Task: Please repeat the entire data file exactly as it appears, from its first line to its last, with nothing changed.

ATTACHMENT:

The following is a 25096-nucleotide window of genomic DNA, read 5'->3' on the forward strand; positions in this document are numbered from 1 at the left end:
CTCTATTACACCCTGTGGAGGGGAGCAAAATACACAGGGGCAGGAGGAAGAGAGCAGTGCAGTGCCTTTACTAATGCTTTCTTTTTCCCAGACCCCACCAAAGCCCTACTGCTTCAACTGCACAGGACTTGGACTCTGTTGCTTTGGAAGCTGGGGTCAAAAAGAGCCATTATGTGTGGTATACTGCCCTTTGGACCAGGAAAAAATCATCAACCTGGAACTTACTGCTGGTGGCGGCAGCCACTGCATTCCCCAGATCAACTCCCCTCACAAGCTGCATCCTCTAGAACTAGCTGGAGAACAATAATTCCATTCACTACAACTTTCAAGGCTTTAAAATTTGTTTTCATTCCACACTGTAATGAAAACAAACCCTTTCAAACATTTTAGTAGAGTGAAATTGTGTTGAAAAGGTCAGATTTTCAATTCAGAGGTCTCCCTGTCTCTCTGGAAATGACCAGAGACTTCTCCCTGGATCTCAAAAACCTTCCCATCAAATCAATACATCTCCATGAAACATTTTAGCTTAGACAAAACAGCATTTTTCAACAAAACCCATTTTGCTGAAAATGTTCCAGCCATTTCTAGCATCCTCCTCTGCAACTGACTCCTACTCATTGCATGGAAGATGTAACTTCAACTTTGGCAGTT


The following is a 25096-nucleotide window of genomic DNA, read 5'->3' on the forward strand; positions in this document are numbered from 1 at the left end:
CTCTATTACACCCTGTGGAGGGGAGCAAAATACACAGGGGCAGGAGGAAGAGAGCAGTGCAGTGCCTTTACTAATGCTTTCTTTTTCCCAGACCCCACCAAAGCCCTACTGCTTCAACTGCACAGGACTTGGACTCTGTTGCTTTGGAAGCTGGGGTCAAAAAGAGCCATTATGTGTGGTATACTGCCCTTTGGACCAGGAAAAAATCATCAACCTGGAACTTACTGCTGGTGGCGGCAGCCACTGCATTCCCCAGATCAACTCCCCTCACAAGCTGCATCCTCTAGAACTAGCTGGAGAACAATAATTCCATTCACTACAACTTTCAAGGCTTTAAAATTTGTTTTCATTCCACACTGTAATGAAAACAAACCCTTTCAAACATTTTAGTAGAGTGAAATTGTGTTGAAAAGGTCAGATTTTCAATTCAGAGGTCTCCCTGTCTCTCTGGAAATGACCAGAGACTTCTCCCTGGATCTCAAAAACCTTCCCATCAAATCAATACATCTCCATGAAACATTTTAGCTTAGACAAAACAGCATTTTTCAACAAAACCCATTTTGCTGAAAATGTTCCAGCCATTTCTAGCATCCTCCTCTGCAACTGACTCCTACTCATTGCATGGAAGATGTAACTTCAACTTTGGCAGTT